In years past, this is about the time at the Toronto Film Festival when dealmaker Harvey Weinstein would be making his mark. As this year’s festival enters the back nine, the disgraced mogul continues to make headlines for all the wrong reasons.
She Said, the new book about the Weinstein scandal by New York Times journalists Jodi Kantor and Megan Twohey, claims that prominent civil rights lawyer Lisa Bloom told the disgraced mogul in 2016 she could discredit his accusers and make him a “hero.”
The New York Times published extracts from the book Sunday including an alleged memo from Bloom with an action plan to boost Weinstein’s tarnished image. The “counter-ops” strategy included placing articles portraying actor and Weinstein accuser Rose McGowan as a “pathological liar,” a Weinstein foundation “on gender equality” and a “reputation management company” to suppress negative articles on Google.
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Bloom said in the memo, “I feel equipped to help you against the Roses of the world, because I have represented so many of them.”
She continued, “You and I come out publicly in a pre-emptive interview where you talk about evolving on women’s issues, prompted by death of your mother, Trump pussy grab tape and, maybe, nasty unfounded hurtful rumors about you. … You should be the hero of the story, not the villain. This is very doable.”
Bloom took to Twitter on Sunday to apologize for defending Weinstein. She didn’t address the NYT story directly on social media but thanked Twohey, Kantor and Ronan Farrow for “forcing me to confront the colossal mistake I made in working for Weinstein for two years.”
McGowan yesterday called for Bloom to be disbarred:
Actress siblings Patricia and Rosanna Arquette also waded in:
Bloom, daughter of civil rights lawyer Gloria Allred, is known for representing women in harassment cases, including those whose claims precipitated the firing of Bill O’Reilly from Fox News. She is also known for winning sexual-harassment settlements with nondisclosure agreements. Weinstein had bought the movie rights to her book.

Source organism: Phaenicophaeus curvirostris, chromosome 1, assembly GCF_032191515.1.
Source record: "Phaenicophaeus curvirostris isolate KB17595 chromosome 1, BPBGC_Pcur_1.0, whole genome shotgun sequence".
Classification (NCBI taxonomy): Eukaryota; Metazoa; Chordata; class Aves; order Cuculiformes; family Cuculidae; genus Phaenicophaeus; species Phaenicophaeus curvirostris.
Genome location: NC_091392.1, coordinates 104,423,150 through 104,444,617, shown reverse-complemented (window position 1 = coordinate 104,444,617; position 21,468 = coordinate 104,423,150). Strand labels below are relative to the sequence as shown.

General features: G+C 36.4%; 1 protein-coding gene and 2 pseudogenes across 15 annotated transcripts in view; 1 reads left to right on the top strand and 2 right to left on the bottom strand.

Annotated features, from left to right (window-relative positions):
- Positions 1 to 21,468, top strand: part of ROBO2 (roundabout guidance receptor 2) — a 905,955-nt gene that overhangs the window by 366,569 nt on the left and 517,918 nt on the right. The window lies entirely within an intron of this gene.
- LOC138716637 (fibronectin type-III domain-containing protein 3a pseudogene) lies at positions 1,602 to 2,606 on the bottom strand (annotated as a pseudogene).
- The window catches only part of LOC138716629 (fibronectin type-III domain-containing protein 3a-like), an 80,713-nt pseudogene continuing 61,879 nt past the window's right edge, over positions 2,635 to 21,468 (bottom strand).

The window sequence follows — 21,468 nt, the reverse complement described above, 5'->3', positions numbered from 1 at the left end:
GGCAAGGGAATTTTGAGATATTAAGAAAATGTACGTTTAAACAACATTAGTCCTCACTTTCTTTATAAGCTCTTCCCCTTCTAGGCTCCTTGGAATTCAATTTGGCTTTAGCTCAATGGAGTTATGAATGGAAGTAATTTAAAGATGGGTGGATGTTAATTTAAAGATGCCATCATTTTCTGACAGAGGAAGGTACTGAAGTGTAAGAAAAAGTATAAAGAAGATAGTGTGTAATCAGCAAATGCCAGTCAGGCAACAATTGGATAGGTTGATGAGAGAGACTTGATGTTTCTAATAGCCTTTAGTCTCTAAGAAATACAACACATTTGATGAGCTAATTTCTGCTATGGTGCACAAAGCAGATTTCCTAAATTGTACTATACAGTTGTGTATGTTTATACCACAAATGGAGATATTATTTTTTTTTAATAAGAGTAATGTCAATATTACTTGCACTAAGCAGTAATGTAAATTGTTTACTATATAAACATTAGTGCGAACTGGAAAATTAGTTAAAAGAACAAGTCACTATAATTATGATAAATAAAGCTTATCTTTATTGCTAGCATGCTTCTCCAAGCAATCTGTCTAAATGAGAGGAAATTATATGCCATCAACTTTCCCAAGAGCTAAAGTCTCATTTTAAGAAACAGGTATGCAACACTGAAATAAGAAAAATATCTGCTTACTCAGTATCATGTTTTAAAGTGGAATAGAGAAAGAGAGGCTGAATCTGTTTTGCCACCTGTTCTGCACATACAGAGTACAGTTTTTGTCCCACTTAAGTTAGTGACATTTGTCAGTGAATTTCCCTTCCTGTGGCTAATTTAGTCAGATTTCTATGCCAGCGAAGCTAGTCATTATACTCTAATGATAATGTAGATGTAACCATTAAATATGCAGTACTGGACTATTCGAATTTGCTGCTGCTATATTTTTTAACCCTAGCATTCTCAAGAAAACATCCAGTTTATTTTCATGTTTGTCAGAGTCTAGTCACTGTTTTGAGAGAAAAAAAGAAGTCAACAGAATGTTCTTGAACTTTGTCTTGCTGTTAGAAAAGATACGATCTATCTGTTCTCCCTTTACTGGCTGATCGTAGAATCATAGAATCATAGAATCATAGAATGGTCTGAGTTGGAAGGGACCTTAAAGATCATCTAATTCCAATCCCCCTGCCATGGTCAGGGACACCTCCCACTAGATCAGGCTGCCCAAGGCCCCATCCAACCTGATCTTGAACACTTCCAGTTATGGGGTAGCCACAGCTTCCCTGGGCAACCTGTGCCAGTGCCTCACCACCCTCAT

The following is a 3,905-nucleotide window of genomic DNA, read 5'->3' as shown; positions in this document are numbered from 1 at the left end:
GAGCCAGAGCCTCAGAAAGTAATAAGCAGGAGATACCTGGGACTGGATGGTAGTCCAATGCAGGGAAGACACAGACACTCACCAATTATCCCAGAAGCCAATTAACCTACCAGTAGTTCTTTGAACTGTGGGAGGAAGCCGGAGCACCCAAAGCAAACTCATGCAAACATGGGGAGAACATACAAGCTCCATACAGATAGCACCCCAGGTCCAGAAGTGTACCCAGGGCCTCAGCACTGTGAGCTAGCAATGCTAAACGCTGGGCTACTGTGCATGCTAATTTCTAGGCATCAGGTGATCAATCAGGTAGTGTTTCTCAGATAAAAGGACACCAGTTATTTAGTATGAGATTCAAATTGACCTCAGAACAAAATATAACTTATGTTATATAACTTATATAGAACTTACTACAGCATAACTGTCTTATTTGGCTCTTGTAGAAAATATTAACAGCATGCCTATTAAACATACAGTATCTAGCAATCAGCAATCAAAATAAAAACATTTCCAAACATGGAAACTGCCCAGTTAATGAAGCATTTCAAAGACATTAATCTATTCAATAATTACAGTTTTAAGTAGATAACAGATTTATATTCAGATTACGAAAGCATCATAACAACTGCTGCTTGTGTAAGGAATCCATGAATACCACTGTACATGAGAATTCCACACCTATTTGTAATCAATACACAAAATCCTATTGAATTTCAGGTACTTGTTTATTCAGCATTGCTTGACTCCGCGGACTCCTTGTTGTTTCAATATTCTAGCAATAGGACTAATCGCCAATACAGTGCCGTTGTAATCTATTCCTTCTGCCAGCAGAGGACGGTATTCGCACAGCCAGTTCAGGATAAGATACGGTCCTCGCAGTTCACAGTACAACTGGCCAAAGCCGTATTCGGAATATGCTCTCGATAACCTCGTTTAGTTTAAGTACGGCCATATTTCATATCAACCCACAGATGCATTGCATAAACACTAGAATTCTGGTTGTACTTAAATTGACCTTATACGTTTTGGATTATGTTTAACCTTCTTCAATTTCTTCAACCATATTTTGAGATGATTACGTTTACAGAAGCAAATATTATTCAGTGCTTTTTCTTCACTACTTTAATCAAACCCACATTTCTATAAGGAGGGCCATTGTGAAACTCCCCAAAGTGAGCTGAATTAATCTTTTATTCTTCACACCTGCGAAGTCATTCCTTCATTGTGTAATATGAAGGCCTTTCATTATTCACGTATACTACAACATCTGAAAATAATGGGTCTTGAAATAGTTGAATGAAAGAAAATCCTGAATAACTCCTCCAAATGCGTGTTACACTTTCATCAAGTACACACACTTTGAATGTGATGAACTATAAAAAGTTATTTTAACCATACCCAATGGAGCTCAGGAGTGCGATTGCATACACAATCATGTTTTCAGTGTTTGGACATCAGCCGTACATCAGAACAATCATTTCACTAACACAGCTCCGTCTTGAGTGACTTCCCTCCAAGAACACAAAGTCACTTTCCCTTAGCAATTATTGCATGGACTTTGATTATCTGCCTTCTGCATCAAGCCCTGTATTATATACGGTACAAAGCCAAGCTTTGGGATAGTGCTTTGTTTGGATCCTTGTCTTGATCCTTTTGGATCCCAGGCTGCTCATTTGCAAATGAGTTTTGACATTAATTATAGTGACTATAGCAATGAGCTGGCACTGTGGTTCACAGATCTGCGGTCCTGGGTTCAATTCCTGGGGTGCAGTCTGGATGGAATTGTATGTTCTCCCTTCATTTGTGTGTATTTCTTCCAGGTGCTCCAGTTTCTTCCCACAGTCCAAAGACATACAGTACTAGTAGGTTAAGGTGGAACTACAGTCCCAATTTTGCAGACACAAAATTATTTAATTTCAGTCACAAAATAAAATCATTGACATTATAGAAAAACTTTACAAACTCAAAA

A once frequent cable news talking head, Bloom did not respond to a request from Deadline Monday about the revelations in the book.
She Said also reveals some of the sources for Kantor and Twohey’s investigative reporting, which helped bring down the TWC boss. According to Sunday’s NYT article, it was former TWC accountant Irwin Reiter who provided the journalists with an internal memo from an employee who described Weinstein’s routine harassment of junior female employees and actresses. According to the article, Reiter had become “increasingly alarmed by Weinstein’s behavior toward women and had raised concerns within the company, to no avail.”
The book also discloses the identity of long-silenced Weinstein accuser Rowena Chiu, a former assistant at Miramax who received a settlement in 1998 after Weinstein allegedly assaulted her in a hotel room.
Chiu was on NBC’s Today this morning with Twohey, Kantor and actress Ashley Judd. Chiu recounted the night Weinstein “tried to rape” her and the restrictive NDA she had to sign.
Weinstein, who is facing a criminal trial in New York on charges of sexual assault and rape, denies having had nonconsensual sex and has pleaded not guilty. The trial, originally scheduled to begin today, was pushed to a January 6 start as the New York District Attorney’s Office presented a new indictment two weeks ago containing charges of sexual assault from 2006 and 2013. Prosecutors argued the additional indictment was necessary in order to allow actress Annabella Sciorra to testify in the trial.
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